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The Cult of Lloyd Irvin

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Because of the results, few minded the formalities. Irvin has manufactured dozens of top-notch competitors who compete in events all over the world. The elite are dubbed his "Medal Chasers" for their propensity to stand on top of a riser, necks weighed down by championships.

Irvin can also be seen at Ultimate Fighting Championship events, where pros like Brandon Vera and bantamweight champion Dominic Cruz have turned to him to sharpen their grappling. In one post-fight moment that went viral, Irvin awarded Cruz a jiu-jitsu belt promotion immediately following a title defense.

"Team Lloyd Irvin has helped me out so much," Cruz told Fist-A-Cuff Radio in 2011. "They're doing big things in mixed martial arts."

Phil Davis, a top-ranked contender in the 205-pound division, once called Irvin "an honest to goodness ninja." In an increasingly lucrative sport, Irvin is singled out as one of the top go-to trainers to help prepare for war.

"The guy could not only whip my butt, but he was beating the shit out of guys fighting in the UFC," says Camacho, who made the trek to Maryland after watching Fowler dominate in a tournament.

Irvin's coaching talent creates a devout brotherhood. Competitors often throw up three fingers after winning bouts in an "LI" formation; others get tattoos of the school's logo, a bulldog in military fatigues. Some wear "three-percenter" signs on the podium. According to Irvin's philosophy, it means being part of the elite: the remaining 97 percent are those who fail in competition, in business, and in life.

The school's aggressive sales force welcomes everyone from four-year-olds to casual enthusiasts paying $199 a month or more, but Irvin's focus is reserved for the competition team and the attention it brings. Training is arduous: two or three times a day, with tryouts that can last four to five hours and involve vomit, dehydration or liability waivers.

In a sport that demands a callused body, that's nothing unusual. But the closer a student got to Lloyd Irvin, the stronger the sensation that you were drowning.


"The people he had the most control over were females," says Jordon Schultz, a two-time world champion. "Any task at any time. They were extremely obedient."

Former student Miguel Escobar, who now works at a martial arts school for disadvantaged youth, saw female students shaving Irvin's face, clipping his fingernails, and acquiescing to requests for massages. Ryan Hall, a black belt who left Irvin's in 2008 to start his own school, watched Irvin tickling, tackling or chasing them around.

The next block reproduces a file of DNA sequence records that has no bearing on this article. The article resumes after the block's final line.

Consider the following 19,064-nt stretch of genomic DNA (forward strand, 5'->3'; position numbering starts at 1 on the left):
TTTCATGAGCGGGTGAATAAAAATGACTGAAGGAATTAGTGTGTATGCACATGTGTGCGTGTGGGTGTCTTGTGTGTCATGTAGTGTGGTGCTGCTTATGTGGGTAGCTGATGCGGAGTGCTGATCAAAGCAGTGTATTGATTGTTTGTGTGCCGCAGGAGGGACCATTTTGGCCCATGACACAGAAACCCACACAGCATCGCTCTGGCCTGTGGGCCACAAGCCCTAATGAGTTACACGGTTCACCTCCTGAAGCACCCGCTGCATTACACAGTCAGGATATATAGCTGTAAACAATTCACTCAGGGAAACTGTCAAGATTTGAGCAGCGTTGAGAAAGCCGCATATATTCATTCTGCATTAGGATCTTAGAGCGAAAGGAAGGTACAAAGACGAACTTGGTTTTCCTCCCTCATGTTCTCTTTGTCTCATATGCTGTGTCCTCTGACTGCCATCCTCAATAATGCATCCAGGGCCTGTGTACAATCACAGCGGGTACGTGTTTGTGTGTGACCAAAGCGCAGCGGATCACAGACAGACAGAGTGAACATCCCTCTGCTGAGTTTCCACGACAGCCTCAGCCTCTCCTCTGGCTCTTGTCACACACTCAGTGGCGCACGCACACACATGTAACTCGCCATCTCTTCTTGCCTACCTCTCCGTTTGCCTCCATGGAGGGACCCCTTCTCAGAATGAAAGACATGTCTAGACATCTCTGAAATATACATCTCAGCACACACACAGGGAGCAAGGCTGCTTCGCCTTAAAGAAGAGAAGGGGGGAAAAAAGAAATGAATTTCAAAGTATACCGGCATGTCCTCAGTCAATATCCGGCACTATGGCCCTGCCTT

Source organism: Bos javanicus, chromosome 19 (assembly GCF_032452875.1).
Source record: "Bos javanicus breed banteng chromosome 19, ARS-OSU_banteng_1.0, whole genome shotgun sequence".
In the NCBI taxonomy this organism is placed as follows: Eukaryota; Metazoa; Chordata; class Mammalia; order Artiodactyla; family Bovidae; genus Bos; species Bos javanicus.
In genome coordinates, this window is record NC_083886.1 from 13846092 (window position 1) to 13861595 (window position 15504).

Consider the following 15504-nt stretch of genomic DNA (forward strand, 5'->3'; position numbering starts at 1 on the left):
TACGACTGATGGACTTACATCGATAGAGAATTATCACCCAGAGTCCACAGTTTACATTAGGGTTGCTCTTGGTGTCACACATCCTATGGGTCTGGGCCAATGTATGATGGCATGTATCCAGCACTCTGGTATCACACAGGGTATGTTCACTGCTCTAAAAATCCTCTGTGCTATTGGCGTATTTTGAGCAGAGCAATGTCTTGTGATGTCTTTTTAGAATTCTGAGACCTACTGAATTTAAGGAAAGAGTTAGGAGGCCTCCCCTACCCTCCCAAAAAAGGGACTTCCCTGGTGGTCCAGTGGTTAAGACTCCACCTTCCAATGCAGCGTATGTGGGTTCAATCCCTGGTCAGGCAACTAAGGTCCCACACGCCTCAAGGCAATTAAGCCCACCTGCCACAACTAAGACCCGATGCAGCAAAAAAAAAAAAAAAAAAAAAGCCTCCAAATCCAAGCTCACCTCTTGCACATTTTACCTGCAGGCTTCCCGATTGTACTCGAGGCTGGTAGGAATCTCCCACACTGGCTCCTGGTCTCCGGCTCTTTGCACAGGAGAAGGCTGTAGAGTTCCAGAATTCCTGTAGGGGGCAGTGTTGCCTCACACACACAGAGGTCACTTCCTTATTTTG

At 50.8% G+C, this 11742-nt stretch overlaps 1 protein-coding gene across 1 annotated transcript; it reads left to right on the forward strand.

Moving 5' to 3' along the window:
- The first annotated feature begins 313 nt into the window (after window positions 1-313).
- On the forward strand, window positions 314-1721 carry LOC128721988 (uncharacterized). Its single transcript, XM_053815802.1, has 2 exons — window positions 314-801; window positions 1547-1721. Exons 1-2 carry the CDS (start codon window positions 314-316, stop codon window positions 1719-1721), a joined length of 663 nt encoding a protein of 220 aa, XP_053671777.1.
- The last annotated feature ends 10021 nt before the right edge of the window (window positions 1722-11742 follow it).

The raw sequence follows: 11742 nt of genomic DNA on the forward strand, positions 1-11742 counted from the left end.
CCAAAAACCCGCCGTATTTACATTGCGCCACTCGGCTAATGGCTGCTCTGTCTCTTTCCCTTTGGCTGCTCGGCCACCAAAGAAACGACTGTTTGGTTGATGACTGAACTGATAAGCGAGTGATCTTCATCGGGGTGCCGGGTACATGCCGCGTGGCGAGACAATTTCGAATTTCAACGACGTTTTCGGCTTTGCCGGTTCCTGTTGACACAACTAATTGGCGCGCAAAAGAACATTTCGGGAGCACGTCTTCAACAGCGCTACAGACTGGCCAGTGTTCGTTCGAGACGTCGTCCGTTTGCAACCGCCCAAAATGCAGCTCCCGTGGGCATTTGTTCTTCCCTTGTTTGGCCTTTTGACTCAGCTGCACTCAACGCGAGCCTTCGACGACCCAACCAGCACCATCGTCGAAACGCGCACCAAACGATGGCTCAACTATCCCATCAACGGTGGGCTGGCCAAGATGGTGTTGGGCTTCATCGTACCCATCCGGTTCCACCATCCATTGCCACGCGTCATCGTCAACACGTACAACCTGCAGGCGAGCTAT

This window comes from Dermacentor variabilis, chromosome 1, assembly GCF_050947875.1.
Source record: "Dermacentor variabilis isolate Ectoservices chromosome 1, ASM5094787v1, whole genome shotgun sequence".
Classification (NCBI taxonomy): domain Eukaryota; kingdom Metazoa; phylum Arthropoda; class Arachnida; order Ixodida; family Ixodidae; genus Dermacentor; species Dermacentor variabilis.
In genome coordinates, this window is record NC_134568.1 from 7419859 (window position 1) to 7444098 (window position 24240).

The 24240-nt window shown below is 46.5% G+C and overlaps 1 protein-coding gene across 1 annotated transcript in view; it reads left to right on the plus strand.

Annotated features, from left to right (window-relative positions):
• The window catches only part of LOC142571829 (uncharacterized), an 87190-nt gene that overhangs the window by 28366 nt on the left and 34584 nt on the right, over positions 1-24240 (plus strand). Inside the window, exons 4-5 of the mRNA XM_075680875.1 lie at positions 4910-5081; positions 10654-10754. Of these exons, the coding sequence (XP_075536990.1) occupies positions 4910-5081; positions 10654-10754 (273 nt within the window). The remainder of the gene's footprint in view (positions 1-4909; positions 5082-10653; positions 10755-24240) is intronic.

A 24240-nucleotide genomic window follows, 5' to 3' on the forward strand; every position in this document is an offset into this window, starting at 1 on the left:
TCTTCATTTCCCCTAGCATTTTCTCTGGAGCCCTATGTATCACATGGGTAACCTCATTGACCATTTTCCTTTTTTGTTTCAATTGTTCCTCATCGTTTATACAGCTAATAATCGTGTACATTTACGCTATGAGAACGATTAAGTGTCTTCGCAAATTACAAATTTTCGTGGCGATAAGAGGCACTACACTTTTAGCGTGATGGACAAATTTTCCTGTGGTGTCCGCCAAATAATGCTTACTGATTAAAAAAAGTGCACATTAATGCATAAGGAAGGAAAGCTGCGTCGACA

Others were disturbed that he would share a hotel room with student Nyjah Easton while traveling, a habit witnessed by several of Irvin's students, including Schultz. (Easton did not respond to requests for comment.)

A woman didn't have to be enrolled in Irvin's school to catch his eye. Several students allege that Irvin made advances on wives or girlfriends, despite being married since 2003 to his wife, Vicki Irvin. Escobar recalls introducing Irvin to his girlfriend at a club, then leaving them to talk about a potential business opportunity. He looked back to see Irvin with his arm around her. She walked away, telling Escobar that Irvin had invited her to his hotel room.

"No disrespect, but were you hitting on my girlfriend?" Escobar asked him.

"Don't worry about her," he recalls Irvin saying. "She'll be all right."

Irvin's students felt a similar sense of sexual entitlement. One former girlfriend of Schultz, who asked not to be named, recalls that some of the men living in the fighter house asked him if she could "come around."

Knowing what that meant, he declined. According to Schultz and his ex-girlfriend, athletes would sometimes bring dates back to the fighter house, where weed or ecstasy would be passed around. So would the date. Pictures would be taken. It was, in the words of a source who asked to remain anonymous, "Vegas meets jiu-jitsu."

"These were just kids, 19, 20 years old," Escobar says. "You put them in certain situations and things will happen."

Some things were more serious than others. In 2008, one of Irvin's most promising pupils, De'Alonzio "DJ" Jackson, then 19, left Maryland to attend college in Iowa. According to police reports, Jackson invited a 16-year-old girl to the Double D bar for college night. When she and a friend picked him up, he gave her some Bacardi he produced from a backpack.

After spending some time in the Double D, they went outside to a car. The girl told police that Jackson penetrated her even as she repeatedly told him to stop.

The next morning, the 16-year-old awoke with a headache that she suspected might be drug-induced. She told her foster mother, who informed authorities. When questioned, Jackson denied giving her alcohol, drugs or forcing himself on her.

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Jake Rossen